— The Supreme Court ruled that the federal government could detain non-citizens who have committed crimes that would make them deportable. The law says the government must arrest these illegal immigrants when they are released from custody and then process them through an immigration court. The problem arose when the individuals were not held instantly and instead were picked up years later. Justice Samuel Alito wrote for the majority that “neither the statute’s text nor its structure” spoke in favor of the ACLU or illegal immigrants’ positions.

4. Information that led to the raid on Michael Cohen’s office was part of a long-term investigation

— The unsealed warrants and documents that have been released give everybody something to hang their hat on. We already know Cohen pleaded guilty to tax crimes, campaign finance violations, false statements to a bank and lying to Congress, but the search warrants show federal prosecutors also suspected that Cohen could have violated foreign lobbying laws and committed money laundering. He was not charged with those crimes. Nothing released shows any collusion, which is really what everyone really wants to hear about, yay or nay.

3. Senate Pro Tem Del Marsh (R-Anniston) is offering two pieces of  legislation conservatives will love 

— You may be able to help “Build the Wall” by checking a box on your tax return after the Senate leader proposed a bill that would allow a taxpayer to voluntarily send a portion to of their state income tax refund to an organization called We Build the Wall, Inc. Marsh is also offering a bill to repeal Common Core in Alabama. More interestingly, the bill would forbid the state board from taking on any national standards in any subject. As Senate pro tem, Marsh is in a good position to get his bills on the floor of the Alabama State Senate.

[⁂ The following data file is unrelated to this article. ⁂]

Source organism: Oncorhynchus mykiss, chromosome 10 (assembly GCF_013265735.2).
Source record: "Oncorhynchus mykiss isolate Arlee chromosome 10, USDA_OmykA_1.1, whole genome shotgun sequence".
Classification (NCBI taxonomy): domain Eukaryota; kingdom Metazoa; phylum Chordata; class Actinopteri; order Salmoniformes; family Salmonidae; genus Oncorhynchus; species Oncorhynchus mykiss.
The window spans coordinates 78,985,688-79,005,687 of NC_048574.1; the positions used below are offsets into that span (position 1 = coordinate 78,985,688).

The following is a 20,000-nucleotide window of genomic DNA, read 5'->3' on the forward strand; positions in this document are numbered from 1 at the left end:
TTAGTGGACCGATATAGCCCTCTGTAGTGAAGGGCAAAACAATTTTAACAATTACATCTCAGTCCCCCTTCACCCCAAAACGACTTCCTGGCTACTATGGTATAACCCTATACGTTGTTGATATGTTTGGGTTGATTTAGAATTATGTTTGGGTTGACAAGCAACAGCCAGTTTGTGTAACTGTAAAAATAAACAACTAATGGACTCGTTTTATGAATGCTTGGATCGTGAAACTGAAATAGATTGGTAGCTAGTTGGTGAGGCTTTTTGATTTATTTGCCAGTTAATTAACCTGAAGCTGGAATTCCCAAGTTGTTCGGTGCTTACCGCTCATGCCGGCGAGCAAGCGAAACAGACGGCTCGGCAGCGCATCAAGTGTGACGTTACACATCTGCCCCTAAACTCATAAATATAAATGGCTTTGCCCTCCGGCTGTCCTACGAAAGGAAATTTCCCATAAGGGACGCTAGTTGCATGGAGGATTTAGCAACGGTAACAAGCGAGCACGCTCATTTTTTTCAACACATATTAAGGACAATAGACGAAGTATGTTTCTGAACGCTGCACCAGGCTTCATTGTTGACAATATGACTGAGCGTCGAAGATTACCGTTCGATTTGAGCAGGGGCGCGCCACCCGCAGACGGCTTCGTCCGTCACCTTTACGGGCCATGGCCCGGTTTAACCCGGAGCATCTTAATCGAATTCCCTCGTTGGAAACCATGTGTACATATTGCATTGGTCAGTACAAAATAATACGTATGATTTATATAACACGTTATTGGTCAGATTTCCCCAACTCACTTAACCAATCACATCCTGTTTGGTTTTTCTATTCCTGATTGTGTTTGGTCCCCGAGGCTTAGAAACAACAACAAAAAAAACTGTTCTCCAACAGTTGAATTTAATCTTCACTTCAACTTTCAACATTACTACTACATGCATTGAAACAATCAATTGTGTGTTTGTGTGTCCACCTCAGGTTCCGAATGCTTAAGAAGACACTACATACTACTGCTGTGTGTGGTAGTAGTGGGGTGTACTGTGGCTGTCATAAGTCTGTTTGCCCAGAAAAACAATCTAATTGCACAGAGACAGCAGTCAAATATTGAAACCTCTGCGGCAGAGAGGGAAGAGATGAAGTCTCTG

2. Democrats are advocating to expand the Supreme Court; President Donald Trump says it is not going to happen

— Multiple Democratic candidates for the presidency and one “conservative” talk show host have made it clear that they would like to fracture some of the norms that our society has held dear for centuries. They want to undo the Electoral College and “pack the Supreme Court.” The president has made it clear he is not interested in the game, saying, “I wouldn’t entertain that.” Trump added, “I can guarantee it won’t happen for six years. We have no interest in that whatsoever.” While the media pretends this isn’t what Democrats are saying, Sen. Kamala Harris (D-CA), Sen. Elizabeth Warren (D-MA), Sen. Kirsten Gillibrand (D-NY), former Congressman Beto O’Rourke (D-TX) and South Bend Mayor Peter Buttigieg have all suggested some form of it.

1. Senator Jim McClendon (R-Springville) has officially filed a lottery bill that he called a “clean bill”; The Poarch Band of Creek Indians don’t agree